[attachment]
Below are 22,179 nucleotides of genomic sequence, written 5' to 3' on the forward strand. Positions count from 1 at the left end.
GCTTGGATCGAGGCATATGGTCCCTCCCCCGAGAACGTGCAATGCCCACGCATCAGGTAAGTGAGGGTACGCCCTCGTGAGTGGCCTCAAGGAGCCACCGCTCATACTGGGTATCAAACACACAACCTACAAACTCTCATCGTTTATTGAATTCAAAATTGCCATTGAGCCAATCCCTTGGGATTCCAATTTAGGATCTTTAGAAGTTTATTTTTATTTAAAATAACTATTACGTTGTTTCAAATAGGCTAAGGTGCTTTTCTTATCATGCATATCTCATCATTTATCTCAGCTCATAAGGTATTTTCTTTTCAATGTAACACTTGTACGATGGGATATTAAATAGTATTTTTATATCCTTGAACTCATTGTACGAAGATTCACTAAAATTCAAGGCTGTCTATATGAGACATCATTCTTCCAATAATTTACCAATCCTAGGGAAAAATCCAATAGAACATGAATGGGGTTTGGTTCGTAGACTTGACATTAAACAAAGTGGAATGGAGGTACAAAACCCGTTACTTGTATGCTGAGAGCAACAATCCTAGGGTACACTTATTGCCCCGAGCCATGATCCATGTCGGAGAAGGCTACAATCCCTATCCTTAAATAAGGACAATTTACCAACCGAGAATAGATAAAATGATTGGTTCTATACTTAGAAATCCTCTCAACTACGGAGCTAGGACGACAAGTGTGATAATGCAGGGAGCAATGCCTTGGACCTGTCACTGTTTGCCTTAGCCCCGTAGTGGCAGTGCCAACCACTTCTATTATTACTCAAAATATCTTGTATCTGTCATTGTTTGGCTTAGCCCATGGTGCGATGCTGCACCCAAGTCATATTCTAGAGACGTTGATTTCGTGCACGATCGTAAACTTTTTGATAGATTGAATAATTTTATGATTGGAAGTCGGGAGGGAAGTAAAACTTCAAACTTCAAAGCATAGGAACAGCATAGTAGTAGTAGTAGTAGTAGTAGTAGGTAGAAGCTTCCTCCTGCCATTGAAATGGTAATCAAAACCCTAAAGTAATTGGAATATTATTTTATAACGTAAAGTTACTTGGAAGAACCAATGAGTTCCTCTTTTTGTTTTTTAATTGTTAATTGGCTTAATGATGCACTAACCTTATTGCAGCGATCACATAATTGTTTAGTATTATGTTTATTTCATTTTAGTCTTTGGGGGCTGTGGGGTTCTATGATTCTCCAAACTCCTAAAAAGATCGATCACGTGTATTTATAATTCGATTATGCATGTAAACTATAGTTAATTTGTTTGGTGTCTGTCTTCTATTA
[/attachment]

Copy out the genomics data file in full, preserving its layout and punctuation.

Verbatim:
Below are 22,179 nucleotides of genomic sequence, written 5' to 3' on the forward strand. Positions count from 1 at the left end.
GCTTGGATCGAGGCATATGGTCCCTCCCCCGAGAACGTGCAATGCCCACGCATCAGGTAAGTGAGGGTACGCCCTCGTGAGTGGCCTCAAGGAGCCACCGCTCATACTGGGTATCAAACACACAACCTACAAACTCTCATCGTTTATTGAATTCAAAATTGCCATTGAGCCAATCCCTTGGGATTCCAATTTAGGATCTTTAGAAGTTTATTTTTATTTAAAATAACTATTACGTTGTTTCAAATAGGCTAAGGTGCTTTTCTTATCATGCATATCTCATCATTTATCTCAGCTCATAAGGTATTTTCTTTTCAATGTAACACTTGTACGATGGGATATTAAATAGTATTTTTATATCCTTGAACTCATTGTACGAAGATTCACTAAAATTCAAGGCTGTCTATATGAGACATCATTCTTCCAATAATTTACCAATCCTAGGGAAAAATCCAATAGAACATGAATGGGGTTTGGTTCGTAGACTTGACATTAAACAAAGTGGAATGGAGGTACAAAACCCGTTACTTGTATGCTGAGAGCAACAATCCTAGGGTACACTTATTGCCCCGAGCCATGATCCATGTCGGAGAAGGCTACAATCCCTATCCTTAAATAAGGACAATTTACCAACCGAGAATAGATAAAATGATTGGTTCTATACTTAGAAATCCTCTCAACTACGGAGCTAGGACGACAAGTGTGATAATGCAGGGAGCAATGCCTTGGACCTGTCACTGTTTGCCTTAGCCCCGTAGTGGCAGTGCCAACCACTTCTATTATTACTCAAAATATCTTGTATCTGTCATTGTTTGGCTTAGCCCATGGTGCGATGCTGCACCCAAGTCATATTCTAGAGACGTTGATTTCGTGCACGATCGTAAACTTTTTGATAGATTGAATAATTTTATGATTGGAAGTCGGGAGGGAAGTAAAACTTCAAACTTCAAAGCATAGGAACAGCATAGTAGTAGTAGTAGTAGTAGTAGTAGGTAGAAGCTTCCTCCTGCCATTGAAATGGTAATCAAAACCCTAAAGTAATTGGAATATTATTTTATAACGTAAAGTTACTTGGAAGAACCAATGAGTTCCTCTTTTTGTTTTTTAATTGTTAATTGGCTTAATGATGCACTAACCTTATTGCAGCGATCACATAATTGTTTAGTATTATGTTTATTTCATTTTAGTCTTTGGGGGCTGTGGGGTTCTATGATTCTCCAAACTCCTAAAAAGATCGATCACGTGTATTTATAATTCGATTATGCATGTAAACTATAGTTAATTTGTTTGGTGTCTGTCTTCTATTA